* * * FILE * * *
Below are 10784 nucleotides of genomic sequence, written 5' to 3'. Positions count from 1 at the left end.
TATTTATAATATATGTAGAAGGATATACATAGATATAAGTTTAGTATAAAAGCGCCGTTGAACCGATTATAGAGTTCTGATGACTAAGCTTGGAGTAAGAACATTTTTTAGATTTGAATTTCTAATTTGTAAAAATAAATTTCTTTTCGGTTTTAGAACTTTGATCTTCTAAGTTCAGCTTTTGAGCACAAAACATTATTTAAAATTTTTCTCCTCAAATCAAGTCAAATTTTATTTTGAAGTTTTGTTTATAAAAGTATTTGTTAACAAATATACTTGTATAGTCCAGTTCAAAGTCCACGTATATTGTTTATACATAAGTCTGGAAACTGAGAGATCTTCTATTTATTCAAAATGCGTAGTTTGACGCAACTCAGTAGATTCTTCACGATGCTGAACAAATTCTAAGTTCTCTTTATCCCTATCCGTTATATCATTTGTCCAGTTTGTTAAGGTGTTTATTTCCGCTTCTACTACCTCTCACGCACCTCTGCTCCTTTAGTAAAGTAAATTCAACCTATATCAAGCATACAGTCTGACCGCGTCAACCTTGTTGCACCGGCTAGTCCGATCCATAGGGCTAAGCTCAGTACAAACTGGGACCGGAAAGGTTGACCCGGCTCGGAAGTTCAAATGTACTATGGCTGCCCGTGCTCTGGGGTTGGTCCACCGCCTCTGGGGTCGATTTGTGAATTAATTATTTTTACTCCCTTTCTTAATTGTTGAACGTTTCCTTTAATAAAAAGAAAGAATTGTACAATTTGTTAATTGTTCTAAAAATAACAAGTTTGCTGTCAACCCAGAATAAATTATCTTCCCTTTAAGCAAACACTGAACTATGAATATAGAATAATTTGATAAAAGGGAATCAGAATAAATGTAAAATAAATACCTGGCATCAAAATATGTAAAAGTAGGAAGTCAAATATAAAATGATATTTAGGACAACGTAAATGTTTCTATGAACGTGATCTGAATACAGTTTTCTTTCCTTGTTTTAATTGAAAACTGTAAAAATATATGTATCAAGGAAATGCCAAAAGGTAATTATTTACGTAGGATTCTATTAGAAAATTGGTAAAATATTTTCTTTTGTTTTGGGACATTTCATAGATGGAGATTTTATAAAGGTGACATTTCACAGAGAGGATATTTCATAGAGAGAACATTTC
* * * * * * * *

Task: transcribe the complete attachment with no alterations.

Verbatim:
Below are 10784 nucleotides of genomic sequence, written 5' to 3'. Positions count from 1 at the left end.
TATTTATAATATATGTAGAAGGATATACATAGATATAAGTTTAGTATAAAAGCGCCGTTGAACCGATTATAGAGTTCTGATGACTAAGCTTGGAGTAAGAACATTTTTTAGATTTGAATTTCTAATTTGTAAAAATAAATTTCTTTTCGGTTTTAGAACTTTGATCTTCTAAGTTCAGCTTTTGAGCACAAAACATTATTTAAAATTTTTCTCCTCAAATCAAGTCAAATTTTATTTTGAAGTTTTGTTTATAAAAGTATTTGTTAACAAATATACTTGTATAGTCCAGTTCAAAGTCCACGTATATTGTTTATACATAAGTCTGGAAACTGAGAGATCTTCTATTTATTCAAAATGCGTAGTTTGACGCAACTCAGTAGATTCTTCACGATGCTGAACAAATTCTAAGTTCTCTTTATCCCTATCCGTTATATCATTTGTCCAGTTTGTTAAGGTGTTTATTTCCGCTTCTACTACCTCTCACGCACCTCTGCTCCTTTAGTAAAGTAAATTCAACCTATATCAAGCATACAGTCTGACCGCGTCAACCTTGTTGCACCGGCTAGTCCGATCCATAGGGCTAAGCTCAGTACAAACTGGGACCGGAAAGGTTGACCCGGCTCGGAAGTTCAAATGTACTATGGCTGCCCGTGCTCTGGGGTTGGTCCACCGCCTCTGGGGTCGATTTGTGAATTAATTATTTTTACTCCCTTTCTTAATTGTTGAACGTTTCCTTTAATAAAAAGAAAGAATTGTACAATTTGTTAATTGTTCTAAAAATAACAAGTTTGCTGTCAACCCAGAATAAATTATCTTCCCTTTAAGCAAACACTGAACTATGAATATAGAATAATTTGATAAAAGGGAATCAGAATAAATGTAAAATAAATACCTGGCATCAAAATATGTAAAAGTAGGAAGTCAAATATAAAATGATATTTAGGACAACGTAAATGTTTCTATGAACGTGATCTGAATACAGTTTTCTTTCCTTGTTTTAATTGAAAACTGTAAAAATATATGTATCAAGGAAATGCCAAAAGGTAATTATTTACGTAGGATTCTATTAGAAAATTGGTAAAATATTTTCTTTTGTTTTGGGACATTTCATAGATGGAGATTTTATAAAGGTGACATTTCACAGAGAGGATATTTCATAGAGAGAACATTTC